Jeitschko, Thomas D. and O’Connell, Séamus and Pecchenino, Rowena A. (2009) Having Life More Abundantly: Caring for the Body, Mind and Spirit. Faith and Economics, 53. pp. 1-33.
An individual’s health can be subdivided into three categories: physical health, mental health, and psychic health. Extensive empirical work has shown that the health of the spirit, that is, psychic health, is an important correlate of the health of the body and the mind. To trace the linkages between one’s choices concerning the disposition of one’s income and time and one’s health and well-being broadly defined, we develop a model which allows us to compare individuals with differing spirituality characteristics. While subjective well-being is increasing in one’s spirituality, the more spiritual may not be healthier than their less spiritual peers. Those whose faith provides a superior ability to cope with stress and illness, via spiritual capital or a sense of coherence, will have both higher levels of health and subjective well-being. But, these positive health effects are not directly amenable to exploitation by public policy – faith, although nurtured by the Church, cannot be mandated by the State.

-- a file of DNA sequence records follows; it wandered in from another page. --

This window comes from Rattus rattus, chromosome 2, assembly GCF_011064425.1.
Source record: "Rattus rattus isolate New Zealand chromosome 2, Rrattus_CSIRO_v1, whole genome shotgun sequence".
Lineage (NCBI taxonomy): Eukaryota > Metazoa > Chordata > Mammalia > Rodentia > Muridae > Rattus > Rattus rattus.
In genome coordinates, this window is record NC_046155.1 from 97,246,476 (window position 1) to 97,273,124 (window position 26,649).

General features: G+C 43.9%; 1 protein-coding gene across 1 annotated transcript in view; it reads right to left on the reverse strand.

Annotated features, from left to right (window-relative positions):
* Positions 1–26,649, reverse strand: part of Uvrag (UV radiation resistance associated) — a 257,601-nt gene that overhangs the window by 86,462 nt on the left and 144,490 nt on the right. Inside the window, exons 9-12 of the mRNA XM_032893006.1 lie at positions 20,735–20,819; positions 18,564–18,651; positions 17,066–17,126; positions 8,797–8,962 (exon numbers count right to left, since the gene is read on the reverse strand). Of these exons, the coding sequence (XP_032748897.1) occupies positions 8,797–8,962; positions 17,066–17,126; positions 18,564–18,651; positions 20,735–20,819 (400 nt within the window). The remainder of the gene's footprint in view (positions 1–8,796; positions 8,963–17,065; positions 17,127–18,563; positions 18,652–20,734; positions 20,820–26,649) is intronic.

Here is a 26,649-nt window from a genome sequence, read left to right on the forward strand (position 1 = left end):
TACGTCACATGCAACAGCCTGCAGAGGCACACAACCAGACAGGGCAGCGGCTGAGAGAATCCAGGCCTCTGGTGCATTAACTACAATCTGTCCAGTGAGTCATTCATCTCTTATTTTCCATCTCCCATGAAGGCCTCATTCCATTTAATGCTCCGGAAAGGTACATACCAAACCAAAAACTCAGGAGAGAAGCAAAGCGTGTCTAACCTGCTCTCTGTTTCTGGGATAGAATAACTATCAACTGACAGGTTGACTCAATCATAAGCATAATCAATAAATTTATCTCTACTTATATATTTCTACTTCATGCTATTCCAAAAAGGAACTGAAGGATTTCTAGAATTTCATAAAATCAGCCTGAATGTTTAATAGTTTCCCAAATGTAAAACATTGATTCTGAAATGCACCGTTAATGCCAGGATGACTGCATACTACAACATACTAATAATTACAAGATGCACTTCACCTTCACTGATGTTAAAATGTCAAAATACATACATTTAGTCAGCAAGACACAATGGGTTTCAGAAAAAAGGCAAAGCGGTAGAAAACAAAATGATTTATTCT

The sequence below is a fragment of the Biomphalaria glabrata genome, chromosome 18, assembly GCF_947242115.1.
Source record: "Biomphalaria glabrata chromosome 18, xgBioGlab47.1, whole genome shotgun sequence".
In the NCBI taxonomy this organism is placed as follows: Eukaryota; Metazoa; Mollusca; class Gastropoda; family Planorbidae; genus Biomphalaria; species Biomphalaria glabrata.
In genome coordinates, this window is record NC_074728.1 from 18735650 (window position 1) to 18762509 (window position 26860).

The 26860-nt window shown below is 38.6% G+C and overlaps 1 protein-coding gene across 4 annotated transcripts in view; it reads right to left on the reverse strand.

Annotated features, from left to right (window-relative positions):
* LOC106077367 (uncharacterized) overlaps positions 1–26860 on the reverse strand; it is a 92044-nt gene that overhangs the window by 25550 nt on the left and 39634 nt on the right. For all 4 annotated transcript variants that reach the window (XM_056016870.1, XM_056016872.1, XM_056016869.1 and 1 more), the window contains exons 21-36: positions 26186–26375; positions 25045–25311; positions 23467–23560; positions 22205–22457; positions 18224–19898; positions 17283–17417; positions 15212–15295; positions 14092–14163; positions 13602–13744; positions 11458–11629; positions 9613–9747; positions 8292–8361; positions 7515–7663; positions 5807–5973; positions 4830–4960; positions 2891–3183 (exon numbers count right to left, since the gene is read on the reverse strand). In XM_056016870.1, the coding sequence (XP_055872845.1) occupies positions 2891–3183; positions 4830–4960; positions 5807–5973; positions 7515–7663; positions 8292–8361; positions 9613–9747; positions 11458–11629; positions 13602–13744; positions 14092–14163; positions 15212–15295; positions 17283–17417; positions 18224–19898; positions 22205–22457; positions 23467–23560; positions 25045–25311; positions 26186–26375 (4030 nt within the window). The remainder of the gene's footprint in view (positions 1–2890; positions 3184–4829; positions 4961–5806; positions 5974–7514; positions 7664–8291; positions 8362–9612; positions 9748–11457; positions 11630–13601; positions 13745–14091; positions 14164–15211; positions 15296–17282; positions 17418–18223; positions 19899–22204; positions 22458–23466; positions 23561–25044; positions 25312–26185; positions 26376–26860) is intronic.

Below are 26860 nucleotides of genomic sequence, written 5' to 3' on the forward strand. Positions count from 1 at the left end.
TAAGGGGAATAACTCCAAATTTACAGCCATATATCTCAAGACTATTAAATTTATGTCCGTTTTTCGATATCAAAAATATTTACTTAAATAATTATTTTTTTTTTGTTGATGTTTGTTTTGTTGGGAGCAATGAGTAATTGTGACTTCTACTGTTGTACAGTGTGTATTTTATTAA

|Additional Information:||Preprint version of original published article. We would like to thank Enda McDonagh, David Madden, Finbarr Bradley, Ayman Reda, and the seminar participants at the University of Nottingham, Drexel University, Michigan State University and the 2005 Irish Economic Association Meetings for their comments. All errors are ours alone.|
|Keywords:||Spirituality; Spiritual Capital; Sense of Coherence; Health and Well-being;|
|Subjects:||Arts, Celtic Studies & Philosophy > Religion
Social Sciences > Economics
Arts, Celtic Studies & Philosophy > Theology
|Depositing User:||Prof. Rowena Pecchenino|
|Date Deposited:||25 Oct 2011 15:28|
|Journal or Publication Title:||Faith and Economics|
|Publisher:||Association of Christian Economists|
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